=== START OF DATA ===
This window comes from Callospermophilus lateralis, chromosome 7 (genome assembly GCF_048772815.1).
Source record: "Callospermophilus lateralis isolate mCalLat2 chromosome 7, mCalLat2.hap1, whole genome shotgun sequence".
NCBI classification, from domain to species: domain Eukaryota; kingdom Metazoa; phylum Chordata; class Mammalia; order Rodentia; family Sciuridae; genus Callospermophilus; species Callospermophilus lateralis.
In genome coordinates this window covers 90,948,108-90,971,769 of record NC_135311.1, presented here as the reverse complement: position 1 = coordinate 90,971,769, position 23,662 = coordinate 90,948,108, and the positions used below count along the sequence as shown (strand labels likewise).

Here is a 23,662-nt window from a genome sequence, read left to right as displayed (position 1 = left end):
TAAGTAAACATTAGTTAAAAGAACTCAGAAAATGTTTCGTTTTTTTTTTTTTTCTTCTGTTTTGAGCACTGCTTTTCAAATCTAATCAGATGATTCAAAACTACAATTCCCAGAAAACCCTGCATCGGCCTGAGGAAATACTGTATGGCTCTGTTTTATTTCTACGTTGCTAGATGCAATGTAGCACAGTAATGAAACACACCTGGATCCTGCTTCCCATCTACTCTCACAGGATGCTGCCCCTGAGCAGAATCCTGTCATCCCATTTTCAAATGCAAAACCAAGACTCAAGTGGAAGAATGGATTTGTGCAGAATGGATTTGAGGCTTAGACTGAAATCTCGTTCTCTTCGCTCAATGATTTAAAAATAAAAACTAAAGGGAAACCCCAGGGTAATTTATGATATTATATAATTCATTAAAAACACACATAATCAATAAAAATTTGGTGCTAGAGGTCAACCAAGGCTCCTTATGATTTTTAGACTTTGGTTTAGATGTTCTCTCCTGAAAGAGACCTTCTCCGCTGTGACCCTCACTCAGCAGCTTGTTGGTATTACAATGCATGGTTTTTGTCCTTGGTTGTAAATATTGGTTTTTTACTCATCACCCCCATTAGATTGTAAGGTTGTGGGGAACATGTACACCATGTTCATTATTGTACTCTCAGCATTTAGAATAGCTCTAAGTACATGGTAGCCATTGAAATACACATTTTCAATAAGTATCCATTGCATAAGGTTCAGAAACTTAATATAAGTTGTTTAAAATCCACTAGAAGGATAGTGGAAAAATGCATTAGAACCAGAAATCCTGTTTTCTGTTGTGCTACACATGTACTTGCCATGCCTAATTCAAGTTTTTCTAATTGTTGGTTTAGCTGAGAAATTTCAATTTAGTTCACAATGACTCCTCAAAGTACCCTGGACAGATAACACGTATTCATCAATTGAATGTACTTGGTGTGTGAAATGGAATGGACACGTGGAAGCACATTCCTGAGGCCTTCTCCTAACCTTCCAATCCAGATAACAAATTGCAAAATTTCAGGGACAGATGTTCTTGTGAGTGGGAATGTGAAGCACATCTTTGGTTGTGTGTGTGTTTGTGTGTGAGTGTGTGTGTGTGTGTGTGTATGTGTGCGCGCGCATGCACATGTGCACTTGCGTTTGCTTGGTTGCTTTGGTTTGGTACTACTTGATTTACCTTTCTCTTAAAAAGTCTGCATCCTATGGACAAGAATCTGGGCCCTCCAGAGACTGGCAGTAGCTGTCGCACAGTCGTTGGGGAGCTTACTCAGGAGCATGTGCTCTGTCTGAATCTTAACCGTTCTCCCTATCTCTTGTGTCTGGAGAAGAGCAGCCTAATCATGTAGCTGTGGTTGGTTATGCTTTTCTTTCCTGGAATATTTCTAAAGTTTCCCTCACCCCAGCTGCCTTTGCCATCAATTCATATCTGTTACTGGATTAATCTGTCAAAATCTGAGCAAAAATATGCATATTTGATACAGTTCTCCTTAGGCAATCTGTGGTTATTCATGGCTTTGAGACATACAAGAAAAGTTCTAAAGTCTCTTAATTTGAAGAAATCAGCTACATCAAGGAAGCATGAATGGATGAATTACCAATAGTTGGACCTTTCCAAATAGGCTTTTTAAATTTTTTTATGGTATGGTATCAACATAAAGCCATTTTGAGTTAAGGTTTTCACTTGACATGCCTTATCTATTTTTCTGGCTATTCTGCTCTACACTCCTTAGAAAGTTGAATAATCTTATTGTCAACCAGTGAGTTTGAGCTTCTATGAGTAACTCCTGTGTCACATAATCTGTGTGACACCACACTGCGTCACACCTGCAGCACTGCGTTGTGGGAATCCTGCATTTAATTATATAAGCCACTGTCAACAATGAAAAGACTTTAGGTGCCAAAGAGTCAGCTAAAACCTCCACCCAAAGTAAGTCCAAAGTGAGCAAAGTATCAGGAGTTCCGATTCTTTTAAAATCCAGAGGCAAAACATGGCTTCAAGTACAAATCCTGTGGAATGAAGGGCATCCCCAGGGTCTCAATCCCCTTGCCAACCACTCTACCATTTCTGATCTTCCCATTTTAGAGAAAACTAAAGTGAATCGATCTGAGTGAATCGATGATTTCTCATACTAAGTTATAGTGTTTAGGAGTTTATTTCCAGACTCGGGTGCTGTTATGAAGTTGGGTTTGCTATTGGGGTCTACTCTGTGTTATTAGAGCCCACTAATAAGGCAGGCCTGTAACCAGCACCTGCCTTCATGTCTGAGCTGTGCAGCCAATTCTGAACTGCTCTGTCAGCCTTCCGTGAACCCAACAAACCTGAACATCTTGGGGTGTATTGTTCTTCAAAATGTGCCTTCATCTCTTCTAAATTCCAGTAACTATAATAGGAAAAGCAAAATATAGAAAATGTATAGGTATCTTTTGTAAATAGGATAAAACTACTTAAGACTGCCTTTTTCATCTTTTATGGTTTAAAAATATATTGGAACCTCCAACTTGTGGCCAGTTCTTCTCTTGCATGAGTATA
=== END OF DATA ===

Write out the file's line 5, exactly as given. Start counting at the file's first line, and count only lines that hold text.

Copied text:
Here is a 23,662-nt window from a genome sequence, read left to right as displayed (position 1 = left end):